ELA books are just getting too heavy

Lily Hemmeter, Staff Writer

In the first week of seventh grade, my English teacher apologized for all of the “depressing” books we would have to read that year. We started with one about the Yellow Fever, then the Holocaust, Communism and finally racial oppression. I suppose that class prepared me for all of the heavy topics we would be reading about in the years to come. But, should these books and topics even be in the English curriculum at all?

As the number of students struggling with mental health continues to rise, I can only wonder how the books they are assigned to read have impacted them—especially as the state of the world has gotten more and more grim in recent years. These students may not want to read about tragedies and depressed characters every time they step foot in an English class; “The Catcher in the Rye”, “The Kite Runner” and “Lord of the Flies” are not exactly cheerful books. I am not at all advocating for the erasure of topics like the Holocaust from our English curriculums; I think it is so important for students to read about those major historical events. I’m merely suggesting a better balance between the necessary heavy books and some lighter books. Jane Austen’s novels—including “Pride and Prejudice” and “Emma”—are great examples. They were written beautifully with lots of literary devices and represent a non-tragic time in history. It would immensely benefit students to have more books like that included in the English curriculum to give them breaks from the more grueling topics.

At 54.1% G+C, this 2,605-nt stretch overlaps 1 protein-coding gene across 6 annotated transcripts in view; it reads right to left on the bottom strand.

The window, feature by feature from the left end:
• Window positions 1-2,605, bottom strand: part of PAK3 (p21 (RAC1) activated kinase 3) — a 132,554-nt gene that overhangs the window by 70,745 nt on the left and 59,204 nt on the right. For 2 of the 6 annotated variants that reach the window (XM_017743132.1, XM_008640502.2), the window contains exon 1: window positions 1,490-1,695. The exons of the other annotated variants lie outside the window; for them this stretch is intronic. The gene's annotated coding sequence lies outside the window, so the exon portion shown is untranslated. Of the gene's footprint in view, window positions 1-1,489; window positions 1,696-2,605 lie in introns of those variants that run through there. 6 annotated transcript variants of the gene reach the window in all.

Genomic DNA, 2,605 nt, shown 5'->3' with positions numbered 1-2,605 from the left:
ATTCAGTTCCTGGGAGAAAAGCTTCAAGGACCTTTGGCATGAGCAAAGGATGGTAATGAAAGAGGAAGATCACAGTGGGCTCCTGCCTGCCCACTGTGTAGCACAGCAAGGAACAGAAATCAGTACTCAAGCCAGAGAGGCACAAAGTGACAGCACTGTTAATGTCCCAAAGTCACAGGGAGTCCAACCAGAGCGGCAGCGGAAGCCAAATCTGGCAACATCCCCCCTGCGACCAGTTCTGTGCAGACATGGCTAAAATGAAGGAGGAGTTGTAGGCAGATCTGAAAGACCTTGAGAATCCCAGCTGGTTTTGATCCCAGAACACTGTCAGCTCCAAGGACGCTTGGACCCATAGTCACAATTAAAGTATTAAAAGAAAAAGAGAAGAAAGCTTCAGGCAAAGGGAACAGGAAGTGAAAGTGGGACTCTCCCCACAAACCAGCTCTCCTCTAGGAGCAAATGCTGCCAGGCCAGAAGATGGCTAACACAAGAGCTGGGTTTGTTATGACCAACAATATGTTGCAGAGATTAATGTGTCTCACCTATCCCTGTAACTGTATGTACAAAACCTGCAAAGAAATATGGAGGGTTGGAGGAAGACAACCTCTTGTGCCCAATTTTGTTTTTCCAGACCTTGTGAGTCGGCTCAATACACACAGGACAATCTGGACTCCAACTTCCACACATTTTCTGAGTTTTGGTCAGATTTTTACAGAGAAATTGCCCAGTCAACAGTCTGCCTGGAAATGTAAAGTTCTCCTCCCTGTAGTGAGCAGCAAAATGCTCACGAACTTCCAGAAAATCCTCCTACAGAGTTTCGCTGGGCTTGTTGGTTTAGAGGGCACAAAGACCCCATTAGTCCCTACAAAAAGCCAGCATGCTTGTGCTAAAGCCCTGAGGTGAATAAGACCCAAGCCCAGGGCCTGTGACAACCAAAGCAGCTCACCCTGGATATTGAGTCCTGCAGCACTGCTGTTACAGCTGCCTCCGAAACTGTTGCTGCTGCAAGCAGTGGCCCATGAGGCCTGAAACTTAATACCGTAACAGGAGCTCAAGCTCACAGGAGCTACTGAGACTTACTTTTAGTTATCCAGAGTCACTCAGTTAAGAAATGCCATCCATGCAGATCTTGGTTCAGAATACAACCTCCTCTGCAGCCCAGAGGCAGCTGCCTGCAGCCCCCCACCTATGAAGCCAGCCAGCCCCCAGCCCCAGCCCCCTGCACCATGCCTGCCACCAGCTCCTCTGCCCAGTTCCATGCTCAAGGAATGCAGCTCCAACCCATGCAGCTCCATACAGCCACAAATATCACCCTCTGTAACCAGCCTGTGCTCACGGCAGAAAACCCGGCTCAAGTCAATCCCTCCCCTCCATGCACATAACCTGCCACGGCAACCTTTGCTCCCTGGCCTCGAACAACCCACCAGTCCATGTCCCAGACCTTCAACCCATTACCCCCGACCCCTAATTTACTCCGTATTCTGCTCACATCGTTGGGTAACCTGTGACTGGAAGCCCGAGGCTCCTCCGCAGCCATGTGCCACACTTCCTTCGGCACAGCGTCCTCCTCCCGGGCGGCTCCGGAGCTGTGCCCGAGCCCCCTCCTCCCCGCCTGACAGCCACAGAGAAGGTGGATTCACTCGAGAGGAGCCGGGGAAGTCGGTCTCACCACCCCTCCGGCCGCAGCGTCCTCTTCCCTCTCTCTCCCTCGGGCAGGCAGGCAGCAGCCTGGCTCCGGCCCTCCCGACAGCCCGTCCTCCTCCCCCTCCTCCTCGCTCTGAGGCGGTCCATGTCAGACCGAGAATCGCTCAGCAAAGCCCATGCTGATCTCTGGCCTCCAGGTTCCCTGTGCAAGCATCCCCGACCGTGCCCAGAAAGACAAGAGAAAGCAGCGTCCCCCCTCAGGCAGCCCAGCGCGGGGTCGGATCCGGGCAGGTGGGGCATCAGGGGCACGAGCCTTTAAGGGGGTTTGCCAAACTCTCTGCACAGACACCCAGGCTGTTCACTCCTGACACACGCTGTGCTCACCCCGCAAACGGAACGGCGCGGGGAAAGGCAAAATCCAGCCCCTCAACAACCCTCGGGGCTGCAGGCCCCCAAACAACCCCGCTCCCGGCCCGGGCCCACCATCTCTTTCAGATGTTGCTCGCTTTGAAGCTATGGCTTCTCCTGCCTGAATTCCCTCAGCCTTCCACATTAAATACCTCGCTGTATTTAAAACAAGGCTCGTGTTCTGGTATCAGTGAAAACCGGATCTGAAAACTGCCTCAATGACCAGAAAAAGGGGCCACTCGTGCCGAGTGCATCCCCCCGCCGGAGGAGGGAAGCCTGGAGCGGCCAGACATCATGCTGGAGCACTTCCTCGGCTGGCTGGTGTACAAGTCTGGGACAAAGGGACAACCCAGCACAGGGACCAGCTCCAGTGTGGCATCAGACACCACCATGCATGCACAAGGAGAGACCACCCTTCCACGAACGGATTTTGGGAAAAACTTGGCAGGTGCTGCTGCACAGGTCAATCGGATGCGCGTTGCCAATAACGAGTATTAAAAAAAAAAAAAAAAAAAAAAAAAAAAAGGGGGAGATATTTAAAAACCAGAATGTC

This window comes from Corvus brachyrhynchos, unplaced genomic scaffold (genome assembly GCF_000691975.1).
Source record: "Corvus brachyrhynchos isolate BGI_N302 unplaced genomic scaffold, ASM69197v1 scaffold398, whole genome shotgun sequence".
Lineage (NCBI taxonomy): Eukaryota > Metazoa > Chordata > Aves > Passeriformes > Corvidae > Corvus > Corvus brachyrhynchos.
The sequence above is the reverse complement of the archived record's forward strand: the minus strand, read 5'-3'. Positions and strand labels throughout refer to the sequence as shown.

As someone who loves to read, even I have not enjoyed every school book I’ve been assigned. Of course, the purpose of these books is not to entertain us, but rather to help us learn. While I am fully aware of this, I believe there is something to be said for including more books in the curriculum that would appeal to students. A hatred of reading can often be attributed to years spent dissecting depressing school-assigned books. I think it is important to help students discover genres and authors that they might actually enjoy reading by . This would not only encourage good reading habits outside of school, but it would also motivate students to actually read the books, participate more in class discussions and try harder on written assignments. Assigning more uplifting books would benefit everyone in both the short-run and the long-run. 

While there are some amazing and important—albeit depressing—books in the English curriculum such as “Night” and “To Kill a Mockingbird”, it could be improved. Taking students’ mental and emotional needs into account when writing the curriculum is a necessary step towards diversifying the themes present in assigned books.